Krav Maga vs. BJJ: What’s Better?

Check out Twitter, Facebook or Quora, and you’ll find people arguing over Krav Maga vs. BJJ. That’s because both martial arts enjoy a reputation for being extremely effective for self-defense. And so, the burning question everyone keeps asking,

“Which is better for self-defense, Krav Maga or Brazilian Jiu Jitsu?”

The answer: it depends—and here’s why:

Self-defense is a deeply personal journey. The style of self-defense that’s right for you may not be right for someone else.

Some men aren’t humble enough to get choked out by a 120 pound woman. Likewise, some people don’t want to spend their Friday night getting kicked or punched, and then leave the gym bruised or worse.

That’s why, in this post, you’re going to learn about Krav Maga and Brazilian Jiu Jitsu. And by the end, you’ll be ready to choose the self-defense system that’s right for you.

So, let’s get started!

Krav Maga

Originally designed as a military self-defense and fighting system for the Israel Defense Forces, Krav Maga is a combination of techniques from Boxing, Judo, Jiu Jitsu, and Aikido.

Krav Maga focuses on practical techniques designed for quickly incapacitating an attacker. The principles behind Krav Maga are simple and straight forward:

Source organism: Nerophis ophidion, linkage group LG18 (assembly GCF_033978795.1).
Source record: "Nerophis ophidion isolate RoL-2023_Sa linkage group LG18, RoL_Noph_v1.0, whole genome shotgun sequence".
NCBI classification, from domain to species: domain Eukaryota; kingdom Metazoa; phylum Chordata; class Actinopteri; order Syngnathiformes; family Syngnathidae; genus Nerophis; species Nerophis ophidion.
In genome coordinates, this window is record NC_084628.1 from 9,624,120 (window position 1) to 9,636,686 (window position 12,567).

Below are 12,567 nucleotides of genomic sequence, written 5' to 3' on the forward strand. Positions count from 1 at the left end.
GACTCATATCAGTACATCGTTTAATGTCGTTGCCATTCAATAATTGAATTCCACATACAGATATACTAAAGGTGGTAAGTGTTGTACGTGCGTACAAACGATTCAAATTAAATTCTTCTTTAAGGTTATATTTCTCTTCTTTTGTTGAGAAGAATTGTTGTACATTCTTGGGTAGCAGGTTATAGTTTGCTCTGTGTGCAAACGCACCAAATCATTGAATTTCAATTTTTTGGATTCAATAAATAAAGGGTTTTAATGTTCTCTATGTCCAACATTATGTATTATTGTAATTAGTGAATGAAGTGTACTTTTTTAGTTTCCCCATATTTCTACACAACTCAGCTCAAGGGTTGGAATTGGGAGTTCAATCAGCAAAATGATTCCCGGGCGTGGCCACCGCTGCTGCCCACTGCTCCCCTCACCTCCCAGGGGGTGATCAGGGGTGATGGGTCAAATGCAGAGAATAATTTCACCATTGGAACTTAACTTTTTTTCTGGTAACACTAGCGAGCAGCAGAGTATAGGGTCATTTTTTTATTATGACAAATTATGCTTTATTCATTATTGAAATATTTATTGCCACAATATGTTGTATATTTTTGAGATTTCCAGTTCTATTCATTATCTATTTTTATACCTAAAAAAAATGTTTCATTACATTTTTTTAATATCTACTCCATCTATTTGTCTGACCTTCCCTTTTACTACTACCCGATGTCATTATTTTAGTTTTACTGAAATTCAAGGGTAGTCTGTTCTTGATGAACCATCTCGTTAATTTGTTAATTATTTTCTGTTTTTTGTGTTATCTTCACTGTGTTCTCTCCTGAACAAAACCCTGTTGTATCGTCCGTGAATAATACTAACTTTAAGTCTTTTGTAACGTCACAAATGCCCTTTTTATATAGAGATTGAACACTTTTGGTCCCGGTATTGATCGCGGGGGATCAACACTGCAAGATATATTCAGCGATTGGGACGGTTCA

• Quickly neutralize a threat.
  • Keep it simple using strikes, holds, and blocks.
  • Defend an attack while simultaneously counterattacking.
  • Continuous motion or “explosion of violence” in an attempt to overwhelm an attacker with aggressive and offensive movements.
  • Use weapons of opportunity, including keys, pens, belts, and chairs.
  • Focus on vulnerable soft tissue by attacking the eyes, groin, or throat.

Krav Maga covers many of the self-defense problems you may face in the real world. Your attacker may come at you with a weapon or unarmed. Either way, Krav Maga teaches you some good techniques for dealing with these types of scenarios.

Here’s a short video on what Krav Maga looks like during a real life scenarios:

As you saw from the video, Krav Maga requires speed, aggression, and explosiveness for performing many of the techniques.